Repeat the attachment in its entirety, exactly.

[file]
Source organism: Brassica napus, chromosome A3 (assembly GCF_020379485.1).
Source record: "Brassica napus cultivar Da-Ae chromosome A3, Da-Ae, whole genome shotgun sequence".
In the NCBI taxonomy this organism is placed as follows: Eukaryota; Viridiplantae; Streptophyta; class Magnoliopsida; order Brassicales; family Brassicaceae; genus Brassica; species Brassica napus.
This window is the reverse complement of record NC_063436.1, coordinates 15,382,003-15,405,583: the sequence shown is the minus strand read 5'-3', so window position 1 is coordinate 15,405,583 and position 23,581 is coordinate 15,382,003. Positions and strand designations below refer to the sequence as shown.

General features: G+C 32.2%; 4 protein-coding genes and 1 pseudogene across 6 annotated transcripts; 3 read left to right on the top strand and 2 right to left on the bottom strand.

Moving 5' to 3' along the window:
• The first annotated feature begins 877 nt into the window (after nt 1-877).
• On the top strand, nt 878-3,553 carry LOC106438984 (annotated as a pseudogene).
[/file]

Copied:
Source organism: Brassica napus, chromosome A3 (assembly GCF_020379485.1).
Source record: "Brassica napus cultivar Da-Ae chromosome A3, Da-Ae, whole genome shotgun sequence".
In the NCBI taxonomy this organism is placed as follows: Eukaryota; Viridiplantae; Streptophyta; class Magnoliopsida; order Brassicales; family Brassicaceae; genus Brassica; species Brassica napus.
This window is the reverse complement of record NC_063436.1, coordinates 15,382,003-15,405,583: the sequence shown is the minus strand read 5'-3', so window position 1 is coordinate 15,405,583 and position 23,581 is coordinate 15,382,003. Positions and strand designations below refer to the sequence as shown.

General features: G+C 32.2%; 4 protein-coding genes and 1 pseudogene across 6 annotated transcripts; 3 read left to right on the top strand and 2 right to left on the bottom strand.

Moving 5' to 3' along the window:
• The first annotated feature begins 877 nt into the window (after nt 1-877).
• On the top strand, nt 878-3,553 carry LOC106438984 (annotated as a pseudogene).